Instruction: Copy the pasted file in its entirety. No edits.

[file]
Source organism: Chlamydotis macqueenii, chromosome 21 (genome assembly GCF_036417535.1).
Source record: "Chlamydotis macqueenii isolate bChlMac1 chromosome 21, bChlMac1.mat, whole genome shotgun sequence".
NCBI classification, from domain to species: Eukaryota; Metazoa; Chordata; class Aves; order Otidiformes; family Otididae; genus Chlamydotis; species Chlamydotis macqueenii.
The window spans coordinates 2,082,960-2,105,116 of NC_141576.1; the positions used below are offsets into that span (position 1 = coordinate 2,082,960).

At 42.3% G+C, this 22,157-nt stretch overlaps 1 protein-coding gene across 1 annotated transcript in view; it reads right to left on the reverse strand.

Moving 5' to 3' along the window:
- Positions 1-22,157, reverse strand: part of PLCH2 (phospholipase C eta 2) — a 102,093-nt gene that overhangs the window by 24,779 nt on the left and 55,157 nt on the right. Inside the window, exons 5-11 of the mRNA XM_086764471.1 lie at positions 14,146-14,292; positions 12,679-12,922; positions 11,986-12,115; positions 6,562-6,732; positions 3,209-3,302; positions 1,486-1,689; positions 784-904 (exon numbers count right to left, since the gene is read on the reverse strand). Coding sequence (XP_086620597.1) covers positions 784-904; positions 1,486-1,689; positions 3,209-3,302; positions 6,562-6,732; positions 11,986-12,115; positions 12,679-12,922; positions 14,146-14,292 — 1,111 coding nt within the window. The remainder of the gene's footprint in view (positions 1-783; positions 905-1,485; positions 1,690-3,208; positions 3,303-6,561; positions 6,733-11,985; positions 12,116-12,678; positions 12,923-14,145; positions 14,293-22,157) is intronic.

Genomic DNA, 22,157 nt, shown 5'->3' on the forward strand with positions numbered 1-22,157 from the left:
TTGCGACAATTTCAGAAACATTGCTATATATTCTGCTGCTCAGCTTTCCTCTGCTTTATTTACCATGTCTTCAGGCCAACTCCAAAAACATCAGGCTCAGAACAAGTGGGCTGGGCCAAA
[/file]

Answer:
Source organism: Chlamydotis macqueenii, chromosome 21 (genome assembly GCF_036417535.1).
Source record: "Chlamydotis macqueenii isolate bChlMac1 chromosome 21, bChlMac1.mat, whole genome shotgun sequence".
NCBI classification, from domain to species: Eukaryota; Metazoa; Chordata; class Aves; order Otidiformes; family Otididae; genus Chlamydotis; species Chlamydotis macqueenii.
The window spans coordinates 2,082,960-2,105,116 of NC_141576.1; the positions used below are offsets into that span (position 1 = coordinate 2,082,960).

At 42.3% G+C, this 22,157-nt stretch overlaps 1 protein-coding gene across 1 annotated transcript in view; it reads right to left on the reverse strand.

Moving 5' to 3' along the window:
- Positions 1-22,157, reverse strand: part of PLCH2 (phospholipase C eta 2) — a 102,093-nt gene that overhangs the window by 24,779 nt on the left and 55,157 nt on the right. Inside the window, exons 5-11 of the mRNA XM_086764471.1 lie at positions 14,146-14,292; positions 12,679-12,922; positions 11,986-12,115; positions 6,562-6,732; positions 3,209-3,302; positions 1,486-1,689; positions 784-904 (exon numbers count right to left, since the gene is read on the reverse strand). Coding sequence (XP_086620597.1) covers positions 784-904; positions 1,486-1,689; positions 3,209-3,302; positions 6,562-6,732; positions 11,986-12,115; positions 12,679-12,922; positions 14,146-14,292 — 1,111 coding nt within the window. The remainder of the gene's footprint in view (positions 1-783; positions 905-1,485; positions 1,690-3,208; positions 3,303-6,561; positions 6,733-11,985; positions 12,116-12,678; positions 12,923-14,145; positions 14,293-22,157) is intronic.

Genomic DNA, 22,157 nt, shown 5'->3' on the forward strand with positions numbered 1-22,157 from the left:
TTGCGACAATTTCAGAAACATTGCTATATATTCTGCTGCTCAGCTTTCCTCTGCTTTATTTACCATGTCTTCAGGCCAACTCCAAAAACATCAGGCTCAGAACAAGTGGGCTGGGCCAAA